According to a recent Associated Builders and Contractors analysis of U.S. Census Bureau data, national nonresidential construction spending declined 0.9% in May, totaling $788.5 billion on a seasonally adjusted annualized basis and a 4.4% increase compared to the same time last year. While total public and private nonresidential spending declined 0.9% since April, public spending was up 11.2% and private spending was down 0.1% year over year.
Among the 16 nonresidential construction spending categories tracked by the Census Bureau, five experienced increases in monthly spending, including transportation (4%), communication (1.3%) and public safety (1.2%). Religious (-5.5%), commercial (-3.3%) and highway and street (-3.4%) experienced the largest monthly decreases, although highway and street spending remained up 17.1% compared to May 2018. Total construction spending is down 2.3% compared to the same time last year, and residential spending is down sharply.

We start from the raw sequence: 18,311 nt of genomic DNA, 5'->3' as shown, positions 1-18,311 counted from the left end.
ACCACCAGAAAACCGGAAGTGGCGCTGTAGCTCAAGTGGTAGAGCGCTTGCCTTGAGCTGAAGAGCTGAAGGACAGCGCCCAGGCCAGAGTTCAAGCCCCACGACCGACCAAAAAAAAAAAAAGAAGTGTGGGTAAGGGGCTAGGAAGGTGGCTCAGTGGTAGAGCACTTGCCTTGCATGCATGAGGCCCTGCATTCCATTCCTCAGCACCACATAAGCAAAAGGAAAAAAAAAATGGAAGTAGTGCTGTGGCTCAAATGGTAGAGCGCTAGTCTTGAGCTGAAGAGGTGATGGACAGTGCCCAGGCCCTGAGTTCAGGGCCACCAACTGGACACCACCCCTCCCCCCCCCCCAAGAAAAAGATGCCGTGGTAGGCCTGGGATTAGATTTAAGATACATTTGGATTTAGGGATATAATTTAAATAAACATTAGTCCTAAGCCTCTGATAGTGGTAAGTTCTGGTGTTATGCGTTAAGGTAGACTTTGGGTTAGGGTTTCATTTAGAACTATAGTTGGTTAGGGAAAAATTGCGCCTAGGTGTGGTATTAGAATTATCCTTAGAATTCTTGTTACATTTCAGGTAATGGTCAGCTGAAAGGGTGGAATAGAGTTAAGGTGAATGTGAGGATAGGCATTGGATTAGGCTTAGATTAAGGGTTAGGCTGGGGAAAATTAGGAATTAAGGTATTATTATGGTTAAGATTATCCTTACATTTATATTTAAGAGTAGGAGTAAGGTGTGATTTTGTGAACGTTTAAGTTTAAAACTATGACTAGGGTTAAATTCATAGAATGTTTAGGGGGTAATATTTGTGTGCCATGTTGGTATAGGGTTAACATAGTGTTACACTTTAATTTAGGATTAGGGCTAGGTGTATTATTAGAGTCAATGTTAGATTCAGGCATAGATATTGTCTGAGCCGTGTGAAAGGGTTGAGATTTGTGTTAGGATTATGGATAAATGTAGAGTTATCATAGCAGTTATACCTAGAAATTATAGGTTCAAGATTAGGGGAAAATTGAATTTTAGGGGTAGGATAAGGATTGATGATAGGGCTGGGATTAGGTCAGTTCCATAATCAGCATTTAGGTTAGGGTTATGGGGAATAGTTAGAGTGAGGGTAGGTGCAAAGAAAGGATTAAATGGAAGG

“Private construction spending has been slipping for several months,” said ABC Chief Economist Anirban Basu. “Commercial construction spending decreased nearly 14% during the past year, which represents a stark reversal from previous trends when America’s consumer-spending-led expansion produced substantial demand for commercial construction. That said, commercial spending is up 102% compared to May 2010. Other private construction categories such as office and lodging have also been weak as rising construction and capital costs render pro formas more problematic. There are also growing concerns regarding overbuilding in certain segments/markets.